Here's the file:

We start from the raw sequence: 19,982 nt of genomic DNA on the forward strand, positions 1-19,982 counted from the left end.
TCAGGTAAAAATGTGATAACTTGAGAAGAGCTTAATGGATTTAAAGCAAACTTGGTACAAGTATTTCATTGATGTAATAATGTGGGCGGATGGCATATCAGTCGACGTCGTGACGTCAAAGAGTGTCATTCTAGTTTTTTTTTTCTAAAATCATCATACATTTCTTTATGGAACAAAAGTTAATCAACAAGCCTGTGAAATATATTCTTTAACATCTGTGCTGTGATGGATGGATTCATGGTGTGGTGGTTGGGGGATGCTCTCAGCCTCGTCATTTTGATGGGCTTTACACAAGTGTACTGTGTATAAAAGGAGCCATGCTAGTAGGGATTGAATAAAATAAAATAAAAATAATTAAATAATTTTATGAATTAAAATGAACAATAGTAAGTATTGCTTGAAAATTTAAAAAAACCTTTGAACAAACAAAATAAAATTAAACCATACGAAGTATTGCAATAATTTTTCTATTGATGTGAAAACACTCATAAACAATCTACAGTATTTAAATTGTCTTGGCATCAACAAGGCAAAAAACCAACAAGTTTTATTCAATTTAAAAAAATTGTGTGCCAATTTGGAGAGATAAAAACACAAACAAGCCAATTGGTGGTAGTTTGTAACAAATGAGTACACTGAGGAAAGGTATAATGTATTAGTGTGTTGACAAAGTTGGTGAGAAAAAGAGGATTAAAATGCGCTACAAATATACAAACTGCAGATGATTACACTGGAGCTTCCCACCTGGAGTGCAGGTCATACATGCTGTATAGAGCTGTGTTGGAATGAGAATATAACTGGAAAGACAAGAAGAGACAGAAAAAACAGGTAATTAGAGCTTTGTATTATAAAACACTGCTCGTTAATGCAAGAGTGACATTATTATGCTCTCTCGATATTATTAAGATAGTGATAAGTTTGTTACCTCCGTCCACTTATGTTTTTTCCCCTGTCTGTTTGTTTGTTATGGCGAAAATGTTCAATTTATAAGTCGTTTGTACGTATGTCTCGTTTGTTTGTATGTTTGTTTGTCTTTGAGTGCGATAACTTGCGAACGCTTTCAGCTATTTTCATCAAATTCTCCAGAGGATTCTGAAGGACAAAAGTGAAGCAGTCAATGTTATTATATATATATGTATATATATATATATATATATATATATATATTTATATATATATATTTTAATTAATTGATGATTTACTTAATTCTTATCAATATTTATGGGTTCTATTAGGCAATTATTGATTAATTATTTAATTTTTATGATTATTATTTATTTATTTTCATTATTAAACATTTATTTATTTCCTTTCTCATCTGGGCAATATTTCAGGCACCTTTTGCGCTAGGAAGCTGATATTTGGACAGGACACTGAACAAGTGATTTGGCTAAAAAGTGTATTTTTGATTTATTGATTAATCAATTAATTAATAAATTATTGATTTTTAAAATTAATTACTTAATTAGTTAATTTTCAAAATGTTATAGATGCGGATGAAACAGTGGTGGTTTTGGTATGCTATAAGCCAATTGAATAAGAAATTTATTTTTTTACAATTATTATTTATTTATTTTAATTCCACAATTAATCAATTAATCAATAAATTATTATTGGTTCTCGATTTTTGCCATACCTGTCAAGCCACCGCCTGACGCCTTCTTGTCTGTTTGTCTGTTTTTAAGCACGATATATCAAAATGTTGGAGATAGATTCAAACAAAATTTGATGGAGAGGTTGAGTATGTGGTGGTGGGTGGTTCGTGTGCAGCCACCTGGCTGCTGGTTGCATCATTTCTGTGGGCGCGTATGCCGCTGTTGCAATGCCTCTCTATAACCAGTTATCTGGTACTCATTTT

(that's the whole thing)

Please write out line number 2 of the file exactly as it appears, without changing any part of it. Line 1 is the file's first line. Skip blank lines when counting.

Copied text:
TCAGGTAAAAATGTGATAACTTGAGAAGAGCTTAATGGATTTAAAGCAAACTTGGTACAAGTATTTCATTGATGTAATAATGTGGGCGGATGGCATATCAGTCGACGTCGTGACGTCAAAGAGTGTCATTCTAGTTTTTTTTTTCTAAAATCATCATACATTTCTTTATGGAACAAAAGTTAATCAACAAGCCTGTGAAATATATTCTTTAACATCTGTGCTGTGATGGATGGATTCATGGTGTGGTGGTTGGGGGATGCTCTCAGCCTCGTCATTTTGATGGGCTTTACACAAGTGTACTGTGTATAAAAGGAGCCATGCTAGTAGGGATTGAATAAAATAAAATAAAAATAATTAAATAATTTTATGAATTAAAATGAACAATAGTAAGTATTGCTTGAAAATTTAAAAAAACCTTTGAACAAACAAAATAAAATTAAACCATACGAAGTATTGCAATAATTTTTCTATTGATGTGAAAACACTCATAAACAATCTACAGTATTTAAATTGTCTTGGCATCAACAAGGCAAAAAACCAACAAGTTTTATTCAATTTAAAAAAATTGTGTGCCAATTTGGAGAGATAAAAACACAAACAAGCCAATTGGTGGTAGTTTGTAACAAATGAGTACACTGAGGAAAGGTATAATGTATTAGTGTGTTGACAAAGTTGGTGAGAAAAAGAGGATTAAAATGCGCTACAAATATACAAACTGCAGATGATTACACTGGAGCTTCCCACCTGGAGTGCAGGTCATACATGCTGTATAGAGCTGTGTTGGAATGAGAATATAACTGGAAAGACAAGAAGAGACAGAAAAAACAGGTAATTAGAGCTTTGTATTATAAAACACTGCTCGTTAATGCAAGAGTGACATTATTATGCTCTCTCGATATTATTAAGATAGTGATAAGTTTGTTACCTCCGTCCACTTATGTTTTTTCCCCTGTCTGTTTGTTTGTTATGGCGAAAATGTTCAATTTATAAGTCGTTTGTACGTATGTCTCGTTTGTTTGTATGTTTGTTTGTCTTTGAGTGCGATAACTTGCGAACGCTTTCAGCTATTTTCATCAAATTCTCCAGAGGATTCTGAAGGACAAAAGTGAAGCAGTCAATGTTATTATATATATATGTATATATATATATATATATATATATATATATTTATATATATATATTTTAATTAATTGATGATTTACTTAATTCTTATCAATATTTATGGGTTCTATTAGGCAATTATTGATTAATTATTTAATTTTTATGATTATTATTTATTTATTTTCATTATTAAACATTTATTTATTTCCTTTCTCATCTGGGCAATATTTCAGGCACCTTTTGCGCTAGGAAGCTGATATTTGGACAGGACACTGAACAAGTGATTTGGCTAAAAAGTGTATTTTTGATTTATTGATTAATCAATTAATTAATAAATTATTGATTTTTAAAATTAATTACTTAATTAGTTAATTTTCAAAATGTTATAGATGCGGATGAAACAGTGGTGGTTTTGGTATGCTATAAGCCAATTGAATAAGAAATTTATTTTTTTACAATTATTATTTATTTATTTTAATTCCACAATTAATCAATTAATCAATAAATTATTATTGGTTCTCGATTTTTGCCATACCTGTCAAGCCACCGCCTGACGCCTTCTTGTCTGTTTGTCTGTTTTTAAGCACGATATATCAAAATGTTGGAGATAGATTCAAACAAAATTTGATGGAGAGGTTGAGTATGTGGTGGTGGGTGGTTCGTGTGCAGCCACCTGGCTGCTGGTTGCATCATTTCTGTGGGCGCGTATGCCGCTGTTGCAATGCCTCTCTATAACCAGTTATCTGGTACTCATTTT